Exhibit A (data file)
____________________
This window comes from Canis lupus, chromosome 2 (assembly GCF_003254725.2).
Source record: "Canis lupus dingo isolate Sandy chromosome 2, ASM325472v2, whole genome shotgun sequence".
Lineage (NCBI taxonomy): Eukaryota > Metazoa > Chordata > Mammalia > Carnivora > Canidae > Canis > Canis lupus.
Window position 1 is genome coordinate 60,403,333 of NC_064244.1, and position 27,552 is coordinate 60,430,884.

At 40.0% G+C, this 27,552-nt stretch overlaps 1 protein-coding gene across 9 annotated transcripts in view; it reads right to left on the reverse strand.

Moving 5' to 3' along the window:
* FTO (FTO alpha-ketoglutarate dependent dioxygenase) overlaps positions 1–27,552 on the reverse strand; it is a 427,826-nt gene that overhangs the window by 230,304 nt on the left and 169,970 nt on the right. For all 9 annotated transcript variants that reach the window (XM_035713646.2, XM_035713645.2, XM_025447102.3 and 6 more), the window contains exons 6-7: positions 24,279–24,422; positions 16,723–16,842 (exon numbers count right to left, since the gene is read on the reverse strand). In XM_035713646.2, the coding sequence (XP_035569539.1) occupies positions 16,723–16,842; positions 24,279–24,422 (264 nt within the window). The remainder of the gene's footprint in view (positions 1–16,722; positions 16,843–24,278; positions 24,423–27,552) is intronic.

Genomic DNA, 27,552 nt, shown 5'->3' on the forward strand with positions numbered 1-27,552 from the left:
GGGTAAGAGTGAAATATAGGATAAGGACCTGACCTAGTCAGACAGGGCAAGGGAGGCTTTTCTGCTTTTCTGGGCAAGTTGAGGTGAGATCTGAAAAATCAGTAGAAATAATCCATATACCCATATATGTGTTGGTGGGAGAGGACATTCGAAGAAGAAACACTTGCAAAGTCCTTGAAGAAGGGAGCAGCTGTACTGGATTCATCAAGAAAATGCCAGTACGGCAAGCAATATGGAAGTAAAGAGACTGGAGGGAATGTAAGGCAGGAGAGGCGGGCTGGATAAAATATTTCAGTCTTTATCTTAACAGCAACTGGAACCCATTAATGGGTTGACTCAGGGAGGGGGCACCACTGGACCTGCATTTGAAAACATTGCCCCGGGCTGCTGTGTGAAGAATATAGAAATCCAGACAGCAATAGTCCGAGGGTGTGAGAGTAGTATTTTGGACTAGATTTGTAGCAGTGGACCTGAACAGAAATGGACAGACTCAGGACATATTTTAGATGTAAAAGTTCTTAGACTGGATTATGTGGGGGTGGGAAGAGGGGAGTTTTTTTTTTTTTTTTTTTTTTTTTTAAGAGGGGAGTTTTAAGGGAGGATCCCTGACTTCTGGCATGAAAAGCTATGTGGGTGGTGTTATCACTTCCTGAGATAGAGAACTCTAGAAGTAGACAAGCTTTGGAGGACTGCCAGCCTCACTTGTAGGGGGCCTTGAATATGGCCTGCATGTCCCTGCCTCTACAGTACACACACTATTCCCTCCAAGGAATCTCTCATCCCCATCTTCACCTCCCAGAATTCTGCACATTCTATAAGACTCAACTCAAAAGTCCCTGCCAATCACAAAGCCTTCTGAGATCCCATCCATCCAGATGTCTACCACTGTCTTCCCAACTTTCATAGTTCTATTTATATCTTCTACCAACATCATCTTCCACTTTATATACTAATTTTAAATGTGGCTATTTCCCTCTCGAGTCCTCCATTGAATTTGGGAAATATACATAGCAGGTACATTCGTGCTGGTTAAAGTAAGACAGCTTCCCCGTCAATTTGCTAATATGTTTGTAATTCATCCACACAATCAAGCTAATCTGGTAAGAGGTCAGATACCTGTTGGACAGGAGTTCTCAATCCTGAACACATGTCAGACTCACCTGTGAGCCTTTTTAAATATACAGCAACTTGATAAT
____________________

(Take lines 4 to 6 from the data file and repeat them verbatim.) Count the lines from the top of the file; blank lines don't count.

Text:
Window position 1 is genome coordinate 60,403,333 of NC_064244.1, and position 27,552 is coordinate 60,430,884.

At 40.0% G+C, this 27,552-nt stretch overlaps 1 protein-coding gene across 9 annotated transcripts in view; it reads right to left on the reverse strand.

Moving 5' to 3' along the window: